Bill and Lucy had it out. It was a good scene, and everyone got fate points for roleplaying and remembering stuff from past games. It basically boiled down to this: Lucy knew she had the potential to be bad, but so did everyone. She was trying to stay on the right path and she had been while she’d been with the gang, barring an unfortunate incident in Florida during her second session. For his part, Bill believed Lucy. They’d figure out whatever kind of ritual or magic or system Lucy was hooked into and stop it, and they’d do it together.

Undeath From Above

Between the Denarians, the squires, the PCs, and the apparent refusal of Fox and Roberts to assassinate Lucy Collins, things weren’t going too well for BLACKBOX.

They airdropped a monster onto the nearby strip mall from a Black Hawk helicopter. Said Black Hawk was subsequently sent careening into the nearby gas station, because destroying aircraft is something of a sadistic hobby for my players. Lucy conjured a great wind to blast the wall of flame away from the battlefield, throwing a veritable flood of fire down the main drag of the small West Virginia town and accidentally marking off yet another apocalypse checklist, the “flood of fire”.

Then the creature walked out of the blaze. Massively built, with too-large hands and a comically slabby face, the burns it suffered from the explosion healed in front of the gang’s eyes. It started to beeline right for Lucy and the rest of the PCs leapt to her defense!

More or less.
I was fairly proud of this monster. I’d been getting better at handling multiple-PC-on-single-monster battles, but prior to this session, they were all definitely straight conflicts. This BLACKBOX “prototype” presented more of a puzzle, because it was made in layers, with each layer requiring different abilities to defeat:

  1. Start with the corpse of a shapeshifter with a human brain hooked up. The shapeshifter’s abilities prevent rejection of the implants and allow it to change its shape within reason, although this is severely curtailed by the implants.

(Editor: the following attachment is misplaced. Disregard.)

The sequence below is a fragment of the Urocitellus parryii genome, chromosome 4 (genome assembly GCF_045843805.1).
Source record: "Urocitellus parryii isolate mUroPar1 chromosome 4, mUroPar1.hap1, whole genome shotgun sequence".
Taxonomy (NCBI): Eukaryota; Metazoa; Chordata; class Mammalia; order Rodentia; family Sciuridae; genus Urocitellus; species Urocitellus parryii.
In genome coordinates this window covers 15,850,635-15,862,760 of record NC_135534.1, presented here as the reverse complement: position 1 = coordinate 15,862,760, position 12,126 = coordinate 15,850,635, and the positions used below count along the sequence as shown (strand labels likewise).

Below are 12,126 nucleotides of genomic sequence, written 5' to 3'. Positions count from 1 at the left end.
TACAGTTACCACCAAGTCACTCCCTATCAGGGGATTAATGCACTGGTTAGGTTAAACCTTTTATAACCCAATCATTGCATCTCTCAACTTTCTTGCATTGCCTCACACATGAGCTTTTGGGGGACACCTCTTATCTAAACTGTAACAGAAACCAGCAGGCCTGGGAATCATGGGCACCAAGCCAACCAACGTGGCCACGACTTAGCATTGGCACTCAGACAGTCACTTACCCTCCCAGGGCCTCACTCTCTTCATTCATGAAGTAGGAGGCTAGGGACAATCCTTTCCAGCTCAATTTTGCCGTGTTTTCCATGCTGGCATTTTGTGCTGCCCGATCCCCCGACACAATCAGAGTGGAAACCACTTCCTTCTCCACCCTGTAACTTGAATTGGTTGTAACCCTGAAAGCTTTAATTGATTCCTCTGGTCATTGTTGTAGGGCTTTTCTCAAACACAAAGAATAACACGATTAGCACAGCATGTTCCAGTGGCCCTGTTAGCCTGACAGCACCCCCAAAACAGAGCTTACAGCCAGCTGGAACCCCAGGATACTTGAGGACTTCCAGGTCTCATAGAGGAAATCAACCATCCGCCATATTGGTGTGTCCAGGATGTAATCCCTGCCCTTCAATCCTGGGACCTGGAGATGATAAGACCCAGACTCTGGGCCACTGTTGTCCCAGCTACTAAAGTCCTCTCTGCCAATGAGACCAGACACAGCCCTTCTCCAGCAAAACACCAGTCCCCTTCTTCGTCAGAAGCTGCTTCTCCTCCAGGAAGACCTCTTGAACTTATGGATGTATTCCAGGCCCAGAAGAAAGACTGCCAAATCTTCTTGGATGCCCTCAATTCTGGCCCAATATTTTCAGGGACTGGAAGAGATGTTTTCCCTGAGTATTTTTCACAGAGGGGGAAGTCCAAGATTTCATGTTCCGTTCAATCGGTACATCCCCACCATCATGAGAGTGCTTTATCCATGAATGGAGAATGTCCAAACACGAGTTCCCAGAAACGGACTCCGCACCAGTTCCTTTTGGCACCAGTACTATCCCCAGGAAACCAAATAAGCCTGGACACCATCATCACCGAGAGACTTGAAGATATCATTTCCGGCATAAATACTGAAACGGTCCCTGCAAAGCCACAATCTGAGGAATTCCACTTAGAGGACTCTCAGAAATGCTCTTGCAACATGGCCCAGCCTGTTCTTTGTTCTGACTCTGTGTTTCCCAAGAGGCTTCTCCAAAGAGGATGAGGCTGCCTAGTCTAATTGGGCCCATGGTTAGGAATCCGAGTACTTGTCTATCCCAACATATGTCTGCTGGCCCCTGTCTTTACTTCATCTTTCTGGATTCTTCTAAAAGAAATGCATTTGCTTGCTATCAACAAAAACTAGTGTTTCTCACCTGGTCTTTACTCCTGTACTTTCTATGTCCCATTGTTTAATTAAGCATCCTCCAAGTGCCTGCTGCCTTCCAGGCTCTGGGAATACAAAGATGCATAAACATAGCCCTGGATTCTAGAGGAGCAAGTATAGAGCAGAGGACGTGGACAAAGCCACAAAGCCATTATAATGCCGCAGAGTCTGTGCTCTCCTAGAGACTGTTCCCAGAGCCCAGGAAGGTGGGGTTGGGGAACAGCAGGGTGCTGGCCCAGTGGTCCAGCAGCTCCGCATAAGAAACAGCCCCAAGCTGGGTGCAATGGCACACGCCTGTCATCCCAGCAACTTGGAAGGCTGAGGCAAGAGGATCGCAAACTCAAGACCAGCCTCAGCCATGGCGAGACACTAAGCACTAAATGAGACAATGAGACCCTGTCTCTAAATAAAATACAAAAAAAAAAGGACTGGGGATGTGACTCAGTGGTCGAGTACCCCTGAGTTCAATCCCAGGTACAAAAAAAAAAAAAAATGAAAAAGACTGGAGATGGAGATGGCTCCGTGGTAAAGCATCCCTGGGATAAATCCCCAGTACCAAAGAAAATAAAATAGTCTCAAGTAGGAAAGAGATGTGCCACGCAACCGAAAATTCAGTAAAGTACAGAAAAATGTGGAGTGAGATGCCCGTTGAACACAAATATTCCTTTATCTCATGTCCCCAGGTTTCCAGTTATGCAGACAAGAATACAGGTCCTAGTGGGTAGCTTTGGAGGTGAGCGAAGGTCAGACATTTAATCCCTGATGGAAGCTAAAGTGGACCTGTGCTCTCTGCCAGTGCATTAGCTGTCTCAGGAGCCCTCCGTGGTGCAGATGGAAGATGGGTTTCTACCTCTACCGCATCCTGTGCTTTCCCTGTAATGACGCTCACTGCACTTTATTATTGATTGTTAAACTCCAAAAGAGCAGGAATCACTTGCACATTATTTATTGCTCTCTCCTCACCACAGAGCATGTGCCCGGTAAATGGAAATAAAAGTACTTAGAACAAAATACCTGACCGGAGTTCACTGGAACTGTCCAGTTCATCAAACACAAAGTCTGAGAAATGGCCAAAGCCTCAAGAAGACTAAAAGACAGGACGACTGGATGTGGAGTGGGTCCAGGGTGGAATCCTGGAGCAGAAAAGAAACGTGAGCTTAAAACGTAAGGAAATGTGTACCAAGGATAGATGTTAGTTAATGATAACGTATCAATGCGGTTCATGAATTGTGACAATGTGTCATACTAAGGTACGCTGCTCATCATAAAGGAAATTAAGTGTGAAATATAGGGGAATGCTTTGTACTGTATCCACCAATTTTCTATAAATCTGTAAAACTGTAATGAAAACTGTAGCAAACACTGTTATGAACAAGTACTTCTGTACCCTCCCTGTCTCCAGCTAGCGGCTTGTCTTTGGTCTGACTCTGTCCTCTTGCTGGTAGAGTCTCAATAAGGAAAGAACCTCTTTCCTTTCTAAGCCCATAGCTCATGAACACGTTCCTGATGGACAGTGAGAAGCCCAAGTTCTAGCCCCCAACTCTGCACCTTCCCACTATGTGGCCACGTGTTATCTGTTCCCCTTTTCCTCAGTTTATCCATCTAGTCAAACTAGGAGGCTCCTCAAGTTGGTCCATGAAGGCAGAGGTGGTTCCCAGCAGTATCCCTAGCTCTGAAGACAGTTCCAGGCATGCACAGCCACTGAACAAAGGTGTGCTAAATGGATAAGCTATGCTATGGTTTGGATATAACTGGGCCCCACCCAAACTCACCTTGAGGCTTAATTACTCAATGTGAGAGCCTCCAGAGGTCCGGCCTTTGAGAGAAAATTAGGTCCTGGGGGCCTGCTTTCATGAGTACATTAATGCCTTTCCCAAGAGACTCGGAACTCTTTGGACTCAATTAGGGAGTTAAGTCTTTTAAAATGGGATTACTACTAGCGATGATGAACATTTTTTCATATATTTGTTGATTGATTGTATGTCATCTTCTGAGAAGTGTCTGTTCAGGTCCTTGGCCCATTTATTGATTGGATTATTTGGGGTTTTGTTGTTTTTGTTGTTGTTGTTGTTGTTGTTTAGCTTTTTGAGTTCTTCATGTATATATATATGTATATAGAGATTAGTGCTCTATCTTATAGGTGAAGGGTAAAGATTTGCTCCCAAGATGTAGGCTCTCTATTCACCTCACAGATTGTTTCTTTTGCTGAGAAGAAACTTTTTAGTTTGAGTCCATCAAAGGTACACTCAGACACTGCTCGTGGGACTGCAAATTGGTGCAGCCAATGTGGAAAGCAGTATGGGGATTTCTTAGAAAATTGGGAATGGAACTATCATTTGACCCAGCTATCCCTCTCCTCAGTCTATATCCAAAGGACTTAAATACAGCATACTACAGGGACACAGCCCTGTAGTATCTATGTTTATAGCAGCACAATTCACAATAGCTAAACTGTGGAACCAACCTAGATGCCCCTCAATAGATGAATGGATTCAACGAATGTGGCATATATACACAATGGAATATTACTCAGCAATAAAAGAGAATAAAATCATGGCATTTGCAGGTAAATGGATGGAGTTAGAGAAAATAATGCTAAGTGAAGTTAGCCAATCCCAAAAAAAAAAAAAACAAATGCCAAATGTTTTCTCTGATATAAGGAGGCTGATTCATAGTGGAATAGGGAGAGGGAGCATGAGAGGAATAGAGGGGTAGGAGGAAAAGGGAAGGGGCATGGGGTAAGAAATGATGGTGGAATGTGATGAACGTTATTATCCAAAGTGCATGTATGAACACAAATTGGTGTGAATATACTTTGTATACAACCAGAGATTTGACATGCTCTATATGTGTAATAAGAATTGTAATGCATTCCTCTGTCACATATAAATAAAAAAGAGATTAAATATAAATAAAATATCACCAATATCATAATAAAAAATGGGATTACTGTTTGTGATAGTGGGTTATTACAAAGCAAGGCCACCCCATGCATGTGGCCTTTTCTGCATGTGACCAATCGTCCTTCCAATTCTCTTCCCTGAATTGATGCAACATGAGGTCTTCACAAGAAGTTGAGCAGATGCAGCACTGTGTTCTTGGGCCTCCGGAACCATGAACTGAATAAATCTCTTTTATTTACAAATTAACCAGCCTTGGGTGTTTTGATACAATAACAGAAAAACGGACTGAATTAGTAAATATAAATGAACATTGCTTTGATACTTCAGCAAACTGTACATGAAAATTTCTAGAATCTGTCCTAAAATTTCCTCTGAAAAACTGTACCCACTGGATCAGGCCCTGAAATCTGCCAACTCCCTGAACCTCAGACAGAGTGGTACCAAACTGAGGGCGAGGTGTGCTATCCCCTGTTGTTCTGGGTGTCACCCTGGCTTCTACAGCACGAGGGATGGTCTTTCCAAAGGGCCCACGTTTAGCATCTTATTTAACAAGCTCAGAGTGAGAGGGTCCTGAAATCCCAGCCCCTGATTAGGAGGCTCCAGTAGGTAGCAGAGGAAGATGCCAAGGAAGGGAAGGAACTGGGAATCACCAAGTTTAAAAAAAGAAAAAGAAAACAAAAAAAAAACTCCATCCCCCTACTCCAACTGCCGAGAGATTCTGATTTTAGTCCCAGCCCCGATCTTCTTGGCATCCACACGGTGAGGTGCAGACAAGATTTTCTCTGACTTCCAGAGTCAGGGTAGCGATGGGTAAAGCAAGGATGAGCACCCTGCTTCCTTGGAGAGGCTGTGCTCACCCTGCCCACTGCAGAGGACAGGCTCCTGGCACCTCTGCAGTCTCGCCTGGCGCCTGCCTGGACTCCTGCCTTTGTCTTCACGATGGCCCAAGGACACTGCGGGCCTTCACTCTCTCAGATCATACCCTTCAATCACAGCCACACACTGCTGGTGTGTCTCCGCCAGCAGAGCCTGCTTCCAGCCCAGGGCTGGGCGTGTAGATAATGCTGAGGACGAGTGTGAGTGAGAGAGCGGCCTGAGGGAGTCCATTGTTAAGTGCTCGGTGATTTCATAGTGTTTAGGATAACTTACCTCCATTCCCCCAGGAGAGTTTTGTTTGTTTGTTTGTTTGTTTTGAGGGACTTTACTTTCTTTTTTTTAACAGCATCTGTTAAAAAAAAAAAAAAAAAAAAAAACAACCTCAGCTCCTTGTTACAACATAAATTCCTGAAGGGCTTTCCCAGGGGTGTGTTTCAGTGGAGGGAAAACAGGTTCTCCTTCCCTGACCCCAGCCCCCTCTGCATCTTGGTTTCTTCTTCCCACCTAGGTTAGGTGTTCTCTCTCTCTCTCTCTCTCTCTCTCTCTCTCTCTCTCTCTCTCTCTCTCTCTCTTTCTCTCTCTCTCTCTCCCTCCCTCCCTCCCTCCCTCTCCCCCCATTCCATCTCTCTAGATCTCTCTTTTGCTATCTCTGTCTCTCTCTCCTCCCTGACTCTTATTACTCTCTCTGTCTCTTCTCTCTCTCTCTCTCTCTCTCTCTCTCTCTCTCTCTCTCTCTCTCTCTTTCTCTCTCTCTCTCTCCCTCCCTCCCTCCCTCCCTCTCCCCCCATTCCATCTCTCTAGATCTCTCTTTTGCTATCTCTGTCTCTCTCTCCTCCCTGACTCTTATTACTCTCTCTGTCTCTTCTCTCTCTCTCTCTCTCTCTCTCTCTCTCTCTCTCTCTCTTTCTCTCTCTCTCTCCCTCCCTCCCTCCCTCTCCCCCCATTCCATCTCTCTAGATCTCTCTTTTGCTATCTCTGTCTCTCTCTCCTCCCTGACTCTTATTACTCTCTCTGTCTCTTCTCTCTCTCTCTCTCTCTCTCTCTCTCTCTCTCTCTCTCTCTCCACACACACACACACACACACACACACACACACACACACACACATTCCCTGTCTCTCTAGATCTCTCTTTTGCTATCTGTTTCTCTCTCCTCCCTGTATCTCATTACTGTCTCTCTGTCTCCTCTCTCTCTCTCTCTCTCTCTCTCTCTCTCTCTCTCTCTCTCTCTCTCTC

2. Four Wound Beetles (see Fate Toolkit, Voidcallers chapter), for damage control. BLACKBOX thought it only added two.
  3. A Lazarus Eye (also Fate Toolkit, Voidcallers chapter), both for the initial resurrection and for the physical boosts the creature grants.
  4. Implanted armor plating, GPS, and ECM package.
  5. A Lightning Worm (again the Fate Toolkit, Voidcallers chapter) taser. Weapon:7, one shot only.
  6. Possessed by a demon to keep everything running smoothly, like middleware.

There Was a Firefight

From there on, pretty much everything was a giant battle. Clay steamrollered Nicodemus’ squires with Agent Roberts’ help while Rick, Ajaz, and Scott took on Zarathos/Dallas Junior Brown. Tom went right for the BLACKBOX strike team, ramping his bike up the helo wreckage to hit the roof of the strip mall the strike team was using for cover. Zarathos was forced to withdraw, so Clay went up to help Tom with the strike team while the remaining hunters went for the prototype.

The guys watched the monster regenerate their first barrage of attacks near-instantly. Scott opened his Sight, though, and saw the wound beetles “eating” the damage. He picked one off with a Create Advantage roll, and the battle against the creature became a strange tug of war between doing enough direct attacks to keep it from Lucy while striking the beetles (which, except for Scott, required Notice rolls to pinpoint). Meanwhile, Rick was setting up an explosive booby trap using his Pyrotechnician stunt, which led to the best compel ever:

The creature fired its taser at Lucy, missed, and hit the explosives instead. A few players bought off the ensuing compel to be caught within the blast radius, but most were down to dregs and ate the damage (Speed vs. a +6, the result of Rick’s previous Tools roll to create the bomb). Tom, who wasn’t caught in the blast, lopped the creature’s head off, destroying the brain and separating the Lazarus Eye. The prototype kept moving, powered by the possessing demon, although its movements were jerky and poorly-aimed now. Lucy and Bill teamed up for a ritual circle and exorcism next, which destroyed the demon and finally killed the monster.

It was a lengthy conflict (accounting for maybe 80% of the session time), but I felt it was an entertaining, well-balanced conflict for the following reasons: